Trinity Carpenter Interview

Grad student at the University and founding member of MSG, Trinity Carpenter speaks about the creation of MSG, what she wanted the organization to achieve, and what it means to her.

Editor's Note: This is one of two guest columns published in the Kansan regarding the recent decision by Student Senate to dissolve its agreement with the Multicultural Student Government. The other was written by Student Body President Mady Womack.

The Multicultural Student Government is successful. MSG has done everything this institution and Senate has asked of it in order to exist. MSG fought hard to exist. MSG has grown since the organization was originally thought into existence. MSG has grown since Rock Chalk Invisible Hawk stood on stage at the race forum and demanded it.

The ugly truth is MSG was a hard-won accomplishment that should have been initiated by the institution and Senate; however, prior to marginalized students’ efforts, the need for our representation and participation in the allocation of resources and student government on this campus was not a concern. Was ignored. Neglected. We were deemed invisible. Let’s never forget that marginalized students started their advocacy efforts within Senate when they tried to win an election with their own coalition. Created the position for the director of diversity and inclusion. Begged and pleaded with top administrators to address the rampant inequities that existed in Senate then and that still stand.

We were awarded $90,000. The institution then moved the goal post. After a long fight and an insurmountable amount of consensus building and negotiations, MSG reestablished not only funding but a Memorandum of Agreement that took exhaustive efforts. The agreement that was discussed and recognized by the Kansas Board of Regents itself has now been deemed null and void without any transparency or conversation. Are we as an institution setting precedent that MOAs have no power? That there is no protocol to end agreements in contract? Let me be clear: MSG was penalized for not accomplishing in six months what Student Senate has failed to accomplish in 50 years.

Senate should not take precedence over MSG. This is dangerous and irresponsible. I would argue the very handling of this issue is a reflection of why Student Senate cannot be entrusted with the fate of marginalized students. The Senate allowed the premature forfeiture of the Multicultural Education Fund that was never attached to our funding. The forfeiture of secured funding promoted and agreed to be sustainable for the entirety of four years. MSG expressed fear of this very thing transpiring and was assured the MOA would protect us from fighting to maintain funding every year. Yet, here we are.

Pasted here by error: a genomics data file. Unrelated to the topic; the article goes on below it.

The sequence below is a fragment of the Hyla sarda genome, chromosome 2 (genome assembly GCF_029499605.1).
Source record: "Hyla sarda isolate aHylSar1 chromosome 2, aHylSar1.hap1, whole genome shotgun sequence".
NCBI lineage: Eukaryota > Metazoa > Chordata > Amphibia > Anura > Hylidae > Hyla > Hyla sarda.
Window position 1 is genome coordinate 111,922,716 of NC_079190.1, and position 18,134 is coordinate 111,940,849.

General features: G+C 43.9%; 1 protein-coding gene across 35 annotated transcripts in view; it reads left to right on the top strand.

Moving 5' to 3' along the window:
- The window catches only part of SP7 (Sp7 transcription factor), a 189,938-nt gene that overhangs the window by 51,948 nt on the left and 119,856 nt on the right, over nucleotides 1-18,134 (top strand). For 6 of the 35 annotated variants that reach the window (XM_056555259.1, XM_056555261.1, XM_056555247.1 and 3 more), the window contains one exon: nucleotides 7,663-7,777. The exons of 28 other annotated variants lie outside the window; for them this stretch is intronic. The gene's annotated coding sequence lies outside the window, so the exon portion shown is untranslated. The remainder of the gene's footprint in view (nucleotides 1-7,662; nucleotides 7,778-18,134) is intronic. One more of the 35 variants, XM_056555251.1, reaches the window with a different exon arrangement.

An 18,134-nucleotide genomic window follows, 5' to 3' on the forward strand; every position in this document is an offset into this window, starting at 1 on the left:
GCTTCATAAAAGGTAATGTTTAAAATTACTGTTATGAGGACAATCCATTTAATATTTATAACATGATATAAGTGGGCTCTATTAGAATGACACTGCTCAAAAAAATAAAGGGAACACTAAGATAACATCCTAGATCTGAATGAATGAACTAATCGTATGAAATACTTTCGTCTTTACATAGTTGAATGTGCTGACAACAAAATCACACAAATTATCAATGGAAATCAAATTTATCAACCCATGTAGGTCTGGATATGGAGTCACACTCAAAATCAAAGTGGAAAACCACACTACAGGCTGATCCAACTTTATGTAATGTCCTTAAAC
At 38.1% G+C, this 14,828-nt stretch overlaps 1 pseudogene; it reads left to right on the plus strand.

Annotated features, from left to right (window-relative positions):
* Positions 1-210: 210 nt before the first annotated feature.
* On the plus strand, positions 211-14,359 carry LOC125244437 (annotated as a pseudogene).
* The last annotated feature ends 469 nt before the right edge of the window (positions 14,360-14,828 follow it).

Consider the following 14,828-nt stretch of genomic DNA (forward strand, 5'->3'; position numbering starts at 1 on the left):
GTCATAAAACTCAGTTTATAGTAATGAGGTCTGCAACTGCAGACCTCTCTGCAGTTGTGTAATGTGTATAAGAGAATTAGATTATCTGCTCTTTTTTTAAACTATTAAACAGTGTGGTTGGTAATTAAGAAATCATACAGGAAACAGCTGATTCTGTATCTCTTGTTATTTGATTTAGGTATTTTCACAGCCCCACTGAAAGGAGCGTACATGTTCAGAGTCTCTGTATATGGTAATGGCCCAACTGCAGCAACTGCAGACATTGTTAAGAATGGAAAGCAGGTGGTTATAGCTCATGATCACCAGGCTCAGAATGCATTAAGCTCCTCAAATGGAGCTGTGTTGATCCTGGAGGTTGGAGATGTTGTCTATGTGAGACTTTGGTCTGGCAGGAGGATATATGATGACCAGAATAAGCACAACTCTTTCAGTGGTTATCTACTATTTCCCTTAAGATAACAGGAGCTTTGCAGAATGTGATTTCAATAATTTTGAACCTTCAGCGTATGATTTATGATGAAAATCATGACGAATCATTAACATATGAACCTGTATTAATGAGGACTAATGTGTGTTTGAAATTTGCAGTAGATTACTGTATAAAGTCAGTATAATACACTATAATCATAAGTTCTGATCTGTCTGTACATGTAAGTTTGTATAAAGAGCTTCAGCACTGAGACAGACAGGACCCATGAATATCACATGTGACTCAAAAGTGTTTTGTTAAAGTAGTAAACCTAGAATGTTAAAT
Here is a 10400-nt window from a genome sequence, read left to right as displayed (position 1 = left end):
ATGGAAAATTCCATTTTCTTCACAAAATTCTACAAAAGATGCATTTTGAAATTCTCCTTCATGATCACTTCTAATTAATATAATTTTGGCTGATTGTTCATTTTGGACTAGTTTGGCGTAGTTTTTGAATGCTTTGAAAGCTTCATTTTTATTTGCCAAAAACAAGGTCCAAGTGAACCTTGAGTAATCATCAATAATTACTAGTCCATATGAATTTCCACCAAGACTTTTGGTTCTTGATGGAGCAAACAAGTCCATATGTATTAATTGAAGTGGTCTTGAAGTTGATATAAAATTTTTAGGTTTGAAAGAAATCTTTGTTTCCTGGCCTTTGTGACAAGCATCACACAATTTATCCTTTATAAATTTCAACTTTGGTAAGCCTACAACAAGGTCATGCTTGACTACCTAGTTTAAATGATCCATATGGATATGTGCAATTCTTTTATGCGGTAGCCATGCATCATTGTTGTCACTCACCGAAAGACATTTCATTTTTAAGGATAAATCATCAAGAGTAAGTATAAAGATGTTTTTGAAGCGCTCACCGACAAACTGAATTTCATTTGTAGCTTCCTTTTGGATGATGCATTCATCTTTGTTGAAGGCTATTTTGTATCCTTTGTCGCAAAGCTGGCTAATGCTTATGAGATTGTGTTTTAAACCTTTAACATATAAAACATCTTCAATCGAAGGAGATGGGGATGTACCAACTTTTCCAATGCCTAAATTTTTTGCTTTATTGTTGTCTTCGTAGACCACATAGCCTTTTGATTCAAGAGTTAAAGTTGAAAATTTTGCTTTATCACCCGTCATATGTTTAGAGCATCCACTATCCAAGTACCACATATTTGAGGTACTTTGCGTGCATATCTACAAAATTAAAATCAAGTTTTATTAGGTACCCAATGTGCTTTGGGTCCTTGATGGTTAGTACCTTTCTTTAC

Senate’s decision was an attempt to exploit a vulnerable moment of an already vulnerable organization. Our first six months. We couldn’t even be given a year.

We are all complicit, all responsible. We all could have done more. Speaking for myself, I could have extended more investment, cultivation and resources. A transition of leadership is difficult. Graduate school is hard. The hard truth is I am overextending and struggling to survive. However, the hard fact is only Senate entered into a contract and demanded responsibility over MSG to then celebrate MSG’s demise, all while trying to implement their own version of “us” built off our backs and at the expense of our pain.

Senate should be ashamed. Any administrator who advised and is complicit should be ashamed. This institution should be ashamed.

As a founder, as a student, as a leader on this campus, I will fight and I assure you others will fight with me.

We will give more sweat. We will give more tears. We will give more pain.

I will give my all to assure that marginalized students are extended the same grace extended to Senate at any cost. You know why, despite my current disagreement with the current politics and leadership, MSG deserves more.

I will not accept silence from the University of Kansas or responsible parties.

Trinity Carpenter, a founder of the Multicultural Student Government, is a graduate student from Richmond studying social welfare